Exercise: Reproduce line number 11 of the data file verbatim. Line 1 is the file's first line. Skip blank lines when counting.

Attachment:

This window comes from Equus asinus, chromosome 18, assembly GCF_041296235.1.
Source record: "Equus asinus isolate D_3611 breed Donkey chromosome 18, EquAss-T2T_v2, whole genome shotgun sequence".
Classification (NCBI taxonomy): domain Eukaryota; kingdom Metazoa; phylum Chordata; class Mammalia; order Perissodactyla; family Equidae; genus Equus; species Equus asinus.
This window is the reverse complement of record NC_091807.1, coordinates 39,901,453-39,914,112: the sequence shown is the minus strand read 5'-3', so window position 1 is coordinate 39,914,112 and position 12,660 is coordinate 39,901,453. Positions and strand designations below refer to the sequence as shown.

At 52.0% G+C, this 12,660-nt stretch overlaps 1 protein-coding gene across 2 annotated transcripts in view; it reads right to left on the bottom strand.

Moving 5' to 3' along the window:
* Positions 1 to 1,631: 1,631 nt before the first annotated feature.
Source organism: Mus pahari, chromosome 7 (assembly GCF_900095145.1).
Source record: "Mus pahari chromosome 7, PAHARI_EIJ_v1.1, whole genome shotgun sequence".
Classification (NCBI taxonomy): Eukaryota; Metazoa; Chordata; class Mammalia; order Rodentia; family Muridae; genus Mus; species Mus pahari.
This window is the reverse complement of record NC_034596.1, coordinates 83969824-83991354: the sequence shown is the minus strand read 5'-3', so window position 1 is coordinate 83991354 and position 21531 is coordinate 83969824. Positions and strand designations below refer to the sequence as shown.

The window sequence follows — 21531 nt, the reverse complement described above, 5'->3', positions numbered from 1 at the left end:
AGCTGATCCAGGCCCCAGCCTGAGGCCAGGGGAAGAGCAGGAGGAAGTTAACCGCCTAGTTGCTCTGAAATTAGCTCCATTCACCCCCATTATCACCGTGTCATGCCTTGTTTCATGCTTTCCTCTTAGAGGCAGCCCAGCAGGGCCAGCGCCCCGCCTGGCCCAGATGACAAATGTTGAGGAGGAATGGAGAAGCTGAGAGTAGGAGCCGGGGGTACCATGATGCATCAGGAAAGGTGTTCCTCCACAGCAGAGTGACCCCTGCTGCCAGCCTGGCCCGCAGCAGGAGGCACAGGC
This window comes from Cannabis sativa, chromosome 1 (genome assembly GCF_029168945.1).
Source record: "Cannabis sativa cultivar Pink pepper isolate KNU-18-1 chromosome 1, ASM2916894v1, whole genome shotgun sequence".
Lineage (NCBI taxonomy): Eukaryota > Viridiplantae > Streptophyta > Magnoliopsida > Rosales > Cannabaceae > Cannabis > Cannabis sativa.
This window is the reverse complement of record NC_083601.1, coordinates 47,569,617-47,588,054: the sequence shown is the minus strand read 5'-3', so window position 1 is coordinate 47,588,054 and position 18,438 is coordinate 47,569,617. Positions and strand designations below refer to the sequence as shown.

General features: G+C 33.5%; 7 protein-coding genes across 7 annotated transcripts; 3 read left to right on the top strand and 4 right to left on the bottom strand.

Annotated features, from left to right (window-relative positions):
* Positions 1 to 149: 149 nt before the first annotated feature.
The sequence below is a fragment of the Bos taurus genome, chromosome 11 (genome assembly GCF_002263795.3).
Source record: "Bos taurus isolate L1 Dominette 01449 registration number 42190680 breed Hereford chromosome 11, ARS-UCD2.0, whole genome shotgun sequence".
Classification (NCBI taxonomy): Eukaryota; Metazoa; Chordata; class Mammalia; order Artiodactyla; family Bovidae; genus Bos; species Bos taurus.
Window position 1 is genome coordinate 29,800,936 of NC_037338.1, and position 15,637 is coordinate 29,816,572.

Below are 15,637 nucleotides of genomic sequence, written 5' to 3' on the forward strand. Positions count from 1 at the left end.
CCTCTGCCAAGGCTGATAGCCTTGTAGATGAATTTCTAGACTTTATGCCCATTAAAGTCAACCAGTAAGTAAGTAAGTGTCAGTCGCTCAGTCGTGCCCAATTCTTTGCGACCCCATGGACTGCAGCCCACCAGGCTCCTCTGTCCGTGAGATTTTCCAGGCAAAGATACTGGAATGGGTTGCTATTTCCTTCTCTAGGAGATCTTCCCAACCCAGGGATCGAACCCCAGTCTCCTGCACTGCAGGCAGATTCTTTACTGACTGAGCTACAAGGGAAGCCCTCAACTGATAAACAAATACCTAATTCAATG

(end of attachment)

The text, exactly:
This window is the reverse complement of record NC_034596.1, coordinates 83969824-83991354: the sequence shown is the minus strand read 5'-3', so window position 1 is coordinate 83991354 and position 21531 is coordinate 83969824. Positions and strand designations below refer to the sequence as shown.